The Flies at the Pool in DC by Douglas Macdonald
Associate fiction editor Krys Malcolm Belc on today's bonus story: Douglas Macdonald’s tiny piece starts off as a fast-paced, gorgeous picture of two kids, Vito and Avril, on a regular summer’s day, and suddenly—and shockingly—turns futuristic, otherworldly, and sinister. This story and its culminating image stuck with me long after the first read.
The Flies at the Pool in DC
Through the hedge a gleam of azure. Beyond the black iron railings the pool glistened like a layer of sky ripped out and spread before us like a blanket at a picnic. Me and Avril. No one else around. Sundays are like that in DC. So screw all those signs saying GOVERNMENT PROPERTY KEEP OUT.
--We need a fix from this fucking heat, Avril said, smoothing the hair off her forehead.
--So what? If we’re caught we’re caught--we’re kids.
On our bellies we crawled and squiggled under the iron pickets. We were surprised how easy. Big buidling beside the pool with antennas. Quick selfie--Avril in her panties and t-shirt and me in my polka dot boxer shorts by a lounge chair. First time I noticed her hips starting to bulge with womanhood. We held hands in the foot chill of the shallow end on the first semicircular step.
--Vito, you go first. Her voice a silver quivering wire. Sucked in my breath dove along the surface, skidding, blue shrapnel of splashing I was born anew in our rebooted universe. Soon Avril was beside me, shivering and whirling, her lips all wet tangerine lipstick. We were just old enough to start kissing and not anything much else.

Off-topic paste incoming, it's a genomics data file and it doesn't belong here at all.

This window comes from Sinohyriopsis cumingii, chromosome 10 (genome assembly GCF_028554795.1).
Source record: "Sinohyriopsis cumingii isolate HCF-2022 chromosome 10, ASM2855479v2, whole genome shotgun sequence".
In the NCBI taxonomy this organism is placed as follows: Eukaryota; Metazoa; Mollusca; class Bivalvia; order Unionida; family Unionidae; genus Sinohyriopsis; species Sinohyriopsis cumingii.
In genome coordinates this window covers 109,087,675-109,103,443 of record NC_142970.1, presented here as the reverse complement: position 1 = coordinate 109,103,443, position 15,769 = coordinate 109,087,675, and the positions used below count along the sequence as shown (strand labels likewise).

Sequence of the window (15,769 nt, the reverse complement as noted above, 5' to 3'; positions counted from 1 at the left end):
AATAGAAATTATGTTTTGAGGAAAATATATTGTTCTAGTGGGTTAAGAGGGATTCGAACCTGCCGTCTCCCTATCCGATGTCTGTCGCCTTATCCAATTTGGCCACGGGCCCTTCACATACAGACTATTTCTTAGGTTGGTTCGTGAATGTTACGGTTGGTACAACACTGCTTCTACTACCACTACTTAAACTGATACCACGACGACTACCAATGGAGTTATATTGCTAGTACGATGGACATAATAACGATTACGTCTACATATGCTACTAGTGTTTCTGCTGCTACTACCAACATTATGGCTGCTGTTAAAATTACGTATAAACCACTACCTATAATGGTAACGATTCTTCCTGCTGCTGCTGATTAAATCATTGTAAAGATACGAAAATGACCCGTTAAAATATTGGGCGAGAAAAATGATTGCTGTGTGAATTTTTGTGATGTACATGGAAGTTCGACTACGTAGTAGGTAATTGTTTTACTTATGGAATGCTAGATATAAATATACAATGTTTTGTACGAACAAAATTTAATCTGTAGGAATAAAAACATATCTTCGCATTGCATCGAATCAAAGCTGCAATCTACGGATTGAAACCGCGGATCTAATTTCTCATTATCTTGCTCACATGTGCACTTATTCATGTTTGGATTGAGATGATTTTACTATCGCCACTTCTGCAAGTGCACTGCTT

When the first big furry black fly flew over the pool we scarcely noticed it. We were in the deep end now, hanging onto one of the ladders. Soon a number of flies were buzzing around, swooping over our heads, sailing off into the blue, and returning.
Avril’s scream was a shock. ---It bit me, she shouted. The loud buzzing panicked us. Once one fly found us they all learned. We ducked under. Her legs were so pale beneath the water, scissoring wildly back and forth like a hurt octopus. We thrashed to the shallow end. How to get out, get out, get out and not get stung. Avril started up the steps but the flies swarmed over her. Shrieking she fell back into the water. Couldn’t talk. Something had gotten into her mouth. I reached in her mouth with my middle finger and thumb and felt a big fly still buzzing. Felt solid. Pulled it out. It was metal. On the bottom of its belly were some tiny numbers. Shit. A man in a blue uniform was coming towards us from a door we hadn’t noticed.
Douglas Macdonald has published poetry widely and recently returned to the short story/flash scene. He has won several prizes for his short stories and poetry. Recently a story of his was published in the volume Visions of Life (2015).